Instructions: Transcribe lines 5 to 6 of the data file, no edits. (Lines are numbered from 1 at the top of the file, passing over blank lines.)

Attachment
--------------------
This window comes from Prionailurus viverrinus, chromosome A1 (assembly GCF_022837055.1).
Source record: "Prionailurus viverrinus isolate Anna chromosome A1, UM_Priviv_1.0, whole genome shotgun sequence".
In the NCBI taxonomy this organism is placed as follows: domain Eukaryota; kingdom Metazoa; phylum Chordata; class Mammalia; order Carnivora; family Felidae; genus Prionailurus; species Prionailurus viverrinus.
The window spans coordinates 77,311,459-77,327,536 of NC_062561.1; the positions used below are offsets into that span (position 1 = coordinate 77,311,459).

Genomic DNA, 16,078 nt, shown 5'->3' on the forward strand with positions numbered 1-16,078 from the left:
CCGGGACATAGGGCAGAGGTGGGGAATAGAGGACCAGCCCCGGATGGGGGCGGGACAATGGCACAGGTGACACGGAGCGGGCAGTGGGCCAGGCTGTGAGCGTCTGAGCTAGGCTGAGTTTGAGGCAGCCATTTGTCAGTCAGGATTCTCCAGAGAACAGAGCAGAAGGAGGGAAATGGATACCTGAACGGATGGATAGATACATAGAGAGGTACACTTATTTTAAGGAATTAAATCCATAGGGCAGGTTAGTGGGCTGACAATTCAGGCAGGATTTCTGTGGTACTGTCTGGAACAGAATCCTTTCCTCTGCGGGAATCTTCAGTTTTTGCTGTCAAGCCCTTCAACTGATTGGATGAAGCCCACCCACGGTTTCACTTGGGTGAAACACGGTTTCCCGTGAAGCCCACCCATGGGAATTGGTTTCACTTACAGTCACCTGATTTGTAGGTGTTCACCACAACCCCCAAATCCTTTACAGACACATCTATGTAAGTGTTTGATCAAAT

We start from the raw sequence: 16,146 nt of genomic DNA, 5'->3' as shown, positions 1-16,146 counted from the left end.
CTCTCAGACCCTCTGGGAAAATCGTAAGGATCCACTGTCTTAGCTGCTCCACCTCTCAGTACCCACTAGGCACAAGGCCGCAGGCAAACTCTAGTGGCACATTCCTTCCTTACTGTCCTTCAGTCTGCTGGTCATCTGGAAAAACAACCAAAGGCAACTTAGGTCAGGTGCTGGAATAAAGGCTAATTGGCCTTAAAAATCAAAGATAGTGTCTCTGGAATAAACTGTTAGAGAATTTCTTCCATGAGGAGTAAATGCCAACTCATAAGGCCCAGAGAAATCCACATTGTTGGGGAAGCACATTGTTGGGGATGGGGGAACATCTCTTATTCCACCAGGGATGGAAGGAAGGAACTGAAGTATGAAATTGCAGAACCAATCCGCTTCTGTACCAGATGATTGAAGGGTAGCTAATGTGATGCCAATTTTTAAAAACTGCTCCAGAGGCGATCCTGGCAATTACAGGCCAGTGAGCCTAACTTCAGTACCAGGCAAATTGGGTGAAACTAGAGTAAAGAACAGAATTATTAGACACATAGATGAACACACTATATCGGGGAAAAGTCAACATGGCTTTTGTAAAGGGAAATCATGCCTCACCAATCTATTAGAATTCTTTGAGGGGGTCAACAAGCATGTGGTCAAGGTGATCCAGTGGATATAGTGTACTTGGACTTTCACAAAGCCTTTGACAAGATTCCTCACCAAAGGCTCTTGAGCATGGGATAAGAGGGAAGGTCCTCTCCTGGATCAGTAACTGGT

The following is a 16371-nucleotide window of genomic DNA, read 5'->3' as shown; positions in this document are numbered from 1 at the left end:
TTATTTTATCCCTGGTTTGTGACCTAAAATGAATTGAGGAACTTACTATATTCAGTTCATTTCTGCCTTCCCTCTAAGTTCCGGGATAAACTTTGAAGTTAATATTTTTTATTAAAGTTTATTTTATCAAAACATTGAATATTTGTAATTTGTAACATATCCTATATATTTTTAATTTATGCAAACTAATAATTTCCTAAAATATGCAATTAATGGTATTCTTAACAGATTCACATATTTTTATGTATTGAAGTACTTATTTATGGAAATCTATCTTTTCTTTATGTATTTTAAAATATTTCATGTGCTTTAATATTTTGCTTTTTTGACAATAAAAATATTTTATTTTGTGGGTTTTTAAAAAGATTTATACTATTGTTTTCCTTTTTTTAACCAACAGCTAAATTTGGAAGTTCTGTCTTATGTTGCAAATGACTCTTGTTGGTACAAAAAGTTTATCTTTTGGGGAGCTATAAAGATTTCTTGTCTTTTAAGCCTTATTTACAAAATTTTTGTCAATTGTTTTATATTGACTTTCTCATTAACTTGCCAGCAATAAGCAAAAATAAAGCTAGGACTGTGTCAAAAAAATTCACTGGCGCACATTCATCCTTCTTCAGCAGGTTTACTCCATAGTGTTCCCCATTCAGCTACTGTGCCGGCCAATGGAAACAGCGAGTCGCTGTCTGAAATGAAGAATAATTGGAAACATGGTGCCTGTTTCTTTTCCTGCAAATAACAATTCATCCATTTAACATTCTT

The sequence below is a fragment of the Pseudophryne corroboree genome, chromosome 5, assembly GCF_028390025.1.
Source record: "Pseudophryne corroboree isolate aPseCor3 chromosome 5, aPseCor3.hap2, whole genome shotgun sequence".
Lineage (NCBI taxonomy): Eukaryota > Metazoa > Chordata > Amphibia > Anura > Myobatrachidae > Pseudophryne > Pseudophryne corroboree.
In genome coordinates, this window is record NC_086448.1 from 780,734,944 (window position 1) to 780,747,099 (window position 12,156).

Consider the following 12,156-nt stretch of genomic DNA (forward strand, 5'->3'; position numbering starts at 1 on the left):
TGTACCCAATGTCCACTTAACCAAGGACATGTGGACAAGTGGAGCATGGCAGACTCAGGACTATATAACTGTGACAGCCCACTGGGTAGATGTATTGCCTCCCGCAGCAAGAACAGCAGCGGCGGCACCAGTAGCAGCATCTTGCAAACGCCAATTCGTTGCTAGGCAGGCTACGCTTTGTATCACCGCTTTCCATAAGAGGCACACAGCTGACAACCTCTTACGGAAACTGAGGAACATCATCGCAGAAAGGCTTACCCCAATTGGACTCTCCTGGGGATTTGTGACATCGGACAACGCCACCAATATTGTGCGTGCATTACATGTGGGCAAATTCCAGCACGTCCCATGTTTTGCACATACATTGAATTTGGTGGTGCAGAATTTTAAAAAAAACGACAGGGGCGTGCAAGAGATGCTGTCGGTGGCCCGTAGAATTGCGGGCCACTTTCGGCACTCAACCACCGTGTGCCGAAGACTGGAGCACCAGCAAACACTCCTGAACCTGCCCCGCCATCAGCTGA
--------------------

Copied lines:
Genomic DNA, 16,078 nt, shown 5'->3' on the forward strand with positions numbered 1-16,078 from the left:
CCGGGACATAGGGCAGAGGTGGGGAATAGAGGACCAGCCCCGGATGGGGGCGGGACAATGGCACAGGTGACACGGAGCGGGCAGTGGGCCAGGCTGTGAGCGTCTGAGCTAGGCTGAGTTTGAGGCAGCCATTTGTCAGTCAGGATTCTCCAGAGAACAGAGCAGAAGGAGGGAAATGGATACCTGAACGGATGGATAGATACATAGAGAGGTACACTTATTTTAAGGAATTAAATCCATAGGGCAGGTTAGTGGGCTGACAATTCAGGCAGGATTTCTGTGGTACTGTCTGGAACAGAATCCTTTCCTCTGCGGGAATCTTCAGTTTTTGCTGTCAAGCCCTTCAACTGATTGGATGAAGCCCACCCACGGTTTCACTTGGGTGAAACACGGTTTCCCGTGAAGCCCACCCATGGGAATTGGTTTCACTTACAGTCACCTGATTTGTAGGTGTTCACCACAACCCCCAAATCCTTTACAGACACATCTATGTAAGTGTTTGATCAAAT